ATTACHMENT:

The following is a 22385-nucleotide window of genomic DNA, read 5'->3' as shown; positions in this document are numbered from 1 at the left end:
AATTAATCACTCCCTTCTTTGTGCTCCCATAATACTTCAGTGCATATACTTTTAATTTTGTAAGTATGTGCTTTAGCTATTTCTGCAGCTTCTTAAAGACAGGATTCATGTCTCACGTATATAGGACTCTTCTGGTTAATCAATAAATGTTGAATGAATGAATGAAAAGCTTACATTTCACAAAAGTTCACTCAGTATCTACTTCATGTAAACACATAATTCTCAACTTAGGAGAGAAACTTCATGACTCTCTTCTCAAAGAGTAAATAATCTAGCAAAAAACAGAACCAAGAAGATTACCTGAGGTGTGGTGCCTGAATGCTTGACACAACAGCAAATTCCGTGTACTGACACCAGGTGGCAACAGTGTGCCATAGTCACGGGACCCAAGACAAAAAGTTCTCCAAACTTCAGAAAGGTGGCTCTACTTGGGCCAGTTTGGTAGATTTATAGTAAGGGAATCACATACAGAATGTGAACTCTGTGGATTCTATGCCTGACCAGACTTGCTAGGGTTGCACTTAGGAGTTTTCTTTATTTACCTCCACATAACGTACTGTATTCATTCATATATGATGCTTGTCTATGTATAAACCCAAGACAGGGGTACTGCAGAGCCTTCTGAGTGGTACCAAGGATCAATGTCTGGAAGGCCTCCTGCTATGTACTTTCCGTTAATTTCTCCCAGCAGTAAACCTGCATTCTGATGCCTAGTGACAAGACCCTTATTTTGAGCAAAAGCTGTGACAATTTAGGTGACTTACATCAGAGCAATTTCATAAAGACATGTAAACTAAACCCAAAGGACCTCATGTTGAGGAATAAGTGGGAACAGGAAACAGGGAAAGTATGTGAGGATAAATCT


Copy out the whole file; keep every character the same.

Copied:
The following is a 22385-nucleotide window of genomic DNA, read 5'->3' as shown; positions in this document are numbered from 1 at the left end:
AATTAATCACTCCCTTCTTTGTGCTCCCATAATACTTCAGTGCATATACTTTTAATTTTGTAAGTATGTGCTTTAGCTATTTCTGCAGCTTCTTAAAGACAGGATTCATGTCTCACGTATATAGGACTCTTCTGGTTAATCAATAAATGTTGAATGAATGAATGAAAAGCTTACATTTCACAAAAGTTCACTCAGTATCTACTTCATGTAAACACATAATTCTCAACTTAGGAGAGAAACTTCATGACTCTCTTCTCAAAGAGTAAATAATCTAGCAAAAAACAGAACCAAGAAGATTACCTGAGGTGTGGTGCCTGAATGCTTGACACAACAGCAAATTCCGTGTACTGACACCAGGTGGCAACAGTGTGCCATAGTCACGGGACCCAAGACAAAAAGTTCTCCAAACTTCAGAAAGGTGGCTCTACTTGGGCCAGTTTGGTAGATTTATAGTAAGGGAATCACATACAGAATGTGAACTCTGTGGATTCTATGCCTGACCAGACTTGCTAGGGTTGCACTTAGGAGTTTTCTTTATTTACCTCCACATAACGTACTGTATTCATTCATATATGATGCTTGTCTATGTATAAACCCAAGACAGGGGTACTGCAGAGCCTTCTGAGTGGTACCAAGGATCAATGTCTGGAAGGCCTCCTGCTATGTACTTTCCGTTAATTTCTCCCAGCAGTAAACCTGCATTCTGATGCCTAGTGACAAGACCCTTATTTTGAGCAAAAGCTGTGACAATTTAGGTGACTTACATCAGAGCAATTTCATAAAGACATGTAAACTAAACCCAAAGGACCTCATGTTGAGGAATAAGTGGGAACAGGAAACAGGGAAAGTATGTGAGGATAAATCT